# Find minimum number of digits required to make a given number

We have to find the minimum number of digits required to make a given number, for example: 14 => 95 (9 + 5 = 14) is two digits which is the minimum to form 14.

``````int moves(int n) {

int m = 0;            // Minimum count

while (n-9 >= 0) {    // To place maximum number of 9's
n -= 9;
m++;
}

if (n == 0) {         // If only nines made up the number
return m;
}

else {
m++;
return m;
}
}
``````

I am getting a TLE (runtime time limit exceeded) by an online judge. How can I improve it or is there a better approach?

• It seems work fine. Even assign `2^31-1` to `n`, it still take no more than 0.1 second with `g++ -std=c++14 -O2`. Aug 8, 2020 at 11:28
• No need for loops. Look up the mod operator. Aug 8, 2020 at 13:03
• Does this answer your question? Finding the number of digits of an integer Aug 8, 2020 at 13:19
• A function body with the same outcome as yours while being in O(1): `return n/9 + (n % 9 == 0 ? 0 : 1);` Aug 8, 2020 at 13:36
• You need `a = floor(n/9)` nines, and the digit `n-9a` Aug 8, 2020 at 13:38

Your code starts by looking at how many times 9 fits into that number. This can be done way more easily:

``````int m = n/9;
``````

This suffices since we do an integer division, in which the remainder is thrown away. Note that if `n` would be `float` or another floating type, this would not work.

The question left is if it is divisible by 9 or not. If not, we have one additional digit. This can be done by the modulo operator (made it verbose for ease of understanding):

``````bool divisible_by_nine = (n % 9 == 0);
``````

Assuming that you might not know the modulo operator, it returns the remainder of an integer division, 47 % 9 = 2 since 47 / 9 = 5 remainder 2.

Without it, you would go with

``````int remainder = n - 9*m;
bool divisible = (remainder == 0);
``````

Combined:

``````int required_digits(int number)
{
bool divisible = (number % 9 == 0);
return number/9 + (divisible ? 0 : 1);
}
``````

Or in a single line, depending on how verbose you want it to be:

``````int required_digits(int number)
{
return number/9 + (number % 9 == 0 ? 0 : 1);
}
``````

Since there isn't any loop, this is in Θ(1) and thus should work in your required time limit.

(Technically, the processor might as well handle the division somewhat like you did internally, but it is very efficient at that. To be absolutely correct, I'd have to add "assuming that division is a constant time operation".)

Your solution works fine. You can try the shorter:

``````return (n%9==0)? n/9 : n/9 +1 ;
``````

Shorter, but less easy to read...

Or a compromise:

``````if (n%9==0) // n can be divided by 9
return n/9;
else
return n/9+1;
``````
• Aug 8, 2020 at 16:34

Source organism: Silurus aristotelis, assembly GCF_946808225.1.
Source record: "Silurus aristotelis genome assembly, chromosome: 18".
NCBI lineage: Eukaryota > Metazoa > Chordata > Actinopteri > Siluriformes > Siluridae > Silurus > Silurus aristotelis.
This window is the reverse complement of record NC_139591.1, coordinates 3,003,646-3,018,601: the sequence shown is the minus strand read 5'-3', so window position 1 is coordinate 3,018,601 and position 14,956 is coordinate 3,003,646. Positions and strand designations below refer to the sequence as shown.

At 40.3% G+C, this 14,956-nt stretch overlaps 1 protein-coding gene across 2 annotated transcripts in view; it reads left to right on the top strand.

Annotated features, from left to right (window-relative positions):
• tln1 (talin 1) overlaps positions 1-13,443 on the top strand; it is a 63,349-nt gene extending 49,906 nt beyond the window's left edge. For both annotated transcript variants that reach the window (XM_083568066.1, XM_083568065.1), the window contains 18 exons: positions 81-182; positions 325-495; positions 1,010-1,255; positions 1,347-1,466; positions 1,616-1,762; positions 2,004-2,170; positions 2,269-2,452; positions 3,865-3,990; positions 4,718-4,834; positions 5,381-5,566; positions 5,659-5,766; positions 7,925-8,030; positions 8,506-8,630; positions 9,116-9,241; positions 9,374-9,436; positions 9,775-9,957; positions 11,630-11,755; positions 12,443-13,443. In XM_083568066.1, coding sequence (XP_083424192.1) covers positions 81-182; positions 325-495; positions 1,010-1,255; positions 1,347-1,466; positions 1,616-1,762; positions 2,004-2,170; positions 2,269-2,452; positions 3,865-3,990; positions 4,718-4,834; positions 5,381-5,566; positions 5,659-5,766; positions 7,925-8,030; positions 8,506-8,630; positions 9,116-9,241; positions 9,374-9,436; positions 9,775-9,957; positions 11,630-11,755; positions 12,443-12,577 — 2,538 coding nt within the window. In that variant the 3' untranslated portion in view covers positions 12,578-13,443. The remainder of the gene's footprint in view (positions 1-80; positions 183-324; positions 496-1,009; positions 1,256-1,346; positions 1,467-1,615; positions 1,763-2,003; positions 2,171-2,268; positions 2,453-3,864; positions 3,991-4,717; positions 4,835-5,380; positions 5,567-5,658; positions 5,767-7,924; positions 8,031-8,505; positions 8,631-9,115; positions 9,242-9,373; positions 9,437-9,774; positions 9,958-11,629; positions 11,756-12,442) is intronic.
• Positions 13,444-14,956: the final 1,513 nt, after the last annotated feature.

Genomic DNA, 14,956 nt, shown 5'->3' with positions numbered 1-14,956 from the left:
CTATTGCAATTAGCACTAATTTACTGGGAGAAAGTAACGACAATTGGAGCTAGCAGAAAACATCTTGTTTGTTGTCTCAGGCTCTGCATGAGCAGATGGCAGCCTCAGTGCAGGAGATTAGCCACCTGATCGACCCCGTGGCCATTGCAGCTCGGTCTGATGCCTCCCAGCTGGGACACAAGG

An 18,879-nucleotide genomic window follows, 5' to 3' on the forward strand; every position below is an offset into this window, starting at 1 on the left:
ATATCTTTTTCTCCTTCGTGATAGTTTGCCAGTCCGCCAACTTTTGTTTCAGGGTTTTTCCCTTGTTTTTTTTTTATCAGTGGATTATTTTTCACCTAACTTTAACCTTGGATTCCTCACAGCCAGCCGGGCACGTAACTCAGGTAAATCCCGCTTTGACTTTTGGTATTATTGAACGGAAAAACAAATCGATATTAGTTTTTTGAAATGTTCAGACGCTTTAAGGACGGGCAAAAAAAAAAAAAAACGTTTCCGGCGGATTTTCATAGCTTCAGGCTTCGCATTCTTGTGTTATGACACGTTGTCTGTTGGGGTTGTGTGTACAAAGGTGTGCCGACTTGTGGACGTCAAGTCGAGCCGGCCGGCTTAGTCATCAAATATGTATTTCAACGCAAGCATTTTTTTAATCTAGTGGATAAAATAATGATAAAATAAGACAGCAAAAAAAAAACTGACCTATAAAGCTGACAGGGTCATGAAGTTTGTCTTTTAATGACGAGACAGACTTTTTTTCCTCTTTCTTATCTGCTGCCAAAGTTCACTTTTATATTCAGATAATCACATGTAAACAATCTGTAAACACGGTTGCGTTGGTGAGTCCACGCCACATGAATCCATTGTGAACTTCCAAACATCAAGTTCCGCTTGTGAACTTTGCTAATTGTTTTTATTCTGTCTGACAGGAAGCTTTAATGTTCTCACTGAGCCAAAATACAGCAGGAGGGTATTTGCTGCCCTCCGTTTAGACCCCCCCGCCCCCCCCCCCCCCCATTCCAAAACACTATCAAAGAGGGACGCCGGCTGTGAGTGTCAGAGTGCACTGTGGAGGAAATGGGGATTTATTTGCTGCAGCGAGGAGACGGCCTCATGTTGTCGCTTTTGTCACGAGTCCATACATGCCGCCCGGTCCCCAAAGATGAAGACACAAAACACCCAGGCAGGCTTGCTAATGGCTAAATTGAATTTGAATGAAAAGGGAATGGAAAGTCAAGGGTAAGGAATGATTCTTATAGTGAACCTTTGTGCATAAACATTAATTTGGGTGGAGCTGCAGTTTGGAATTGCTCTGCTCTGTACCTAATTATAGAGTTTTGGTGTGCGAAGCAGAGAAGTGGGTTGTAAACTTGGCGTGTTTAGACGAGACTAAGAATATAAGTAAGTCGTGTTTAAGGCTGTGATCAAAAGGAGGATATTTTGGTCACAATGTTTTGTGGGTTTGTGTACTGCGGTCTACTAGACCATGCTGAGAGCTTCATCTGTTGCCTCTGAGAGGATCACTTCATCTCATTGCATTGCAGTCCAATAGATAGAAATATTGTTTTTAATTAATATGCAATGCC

• This answer shows more efficient code but doesn't explain the benefit of it. Yes, the code is shorter, but more importantly, it solves OP's efficiency problem that's causing the time limit exceeded (TLE) error by converting an O(n) loop to O(1) arithmetic operations and a branch. Code that fails a TLE doesn't "work fine"--it may be "correct but inefficient". Aug 8, 2020 at 17:34

## Explanation

We know that every number `a` can be represented as `(a_n * 10 ^ n) + ... + (a_2 * 10 ^ 2) + (a_1 * 10) + (a_0)` where `a_k` are digits

and `10^n = 11...11 * 9 + 1` (n digits 1).

Meaning that number 10^n can be represented as the sum of 11...11 + 1 digits.

Now we can write `a` as `(a_n * 11..11 * 9 + a_n) + ...`

After grouping by 9 (help, I don't know English term for this. Factoring?) `(a_n * 11..11 + a_n-1 * 11..11 + ... a_1) * 9 + (a_n + a_n-1 + ... + a_1 + a_0)` Which I'll write as `b_9 * 9 + b_1`.

This means that number `a` can be represented as the sum of `b_9` digits 9 + how much is needed for `b_1` (this is recursive by the way)

## To recapitulate:

Let's call function f

• If -10 < digit < 10, the result is 1.

• Two counters are needed, `c1` and `c2`.

• Iterate over digits

• For every `i`th digit, multiply by `i` digit number 11..11 and add the result to `c1`

• Add the `i`th digit to `c2`

• The result is `c_1 + f(c_2)`

And for practice, implement this in a non-recursive way.

As you guess, you need to iterate on a lower number to a bigger one, like 111119 is fine, but we want the lowest one... Your answer is wrong. The lowest would be 59!

You can brute force and it will work, but for a bigger number you will struggle, so you need to guess first: How many minimum digits do I need to find my solution?

For instance, if you want to find 42, just add as much 9 you need to overflow the result! 9 + 9 + 9 + 9 + 9 = 45. When you find the overflow, you know that the answer is lower than 99999.

Now how much do I need to decrease the value to get the correct answer, 3 as expected?

So 99996, 99969, etc... will be valid! But you want to lower, so you have to decrease the greatest unit (the left one of course!).

The answer would be 69999 = 42!

``````int n = 14;
int r = 0;

for (int i = i; i < 10 /*if you play with long or long long*/; i++)
if (i * 9 >= n)
{
for (int j = 0; j < i; j++)
r = r * 10 + 9;
while (is_correct(r, n) == false)
{
// Code it yourself!!
}
return (r);
}
``````

Now it correctly returns true or false. You can make it return the number that r is actually a decrease what you need to decrease! It's not the fastest way possible, and there is always a faster way, with a binary shift, but this algorithm would work just fine!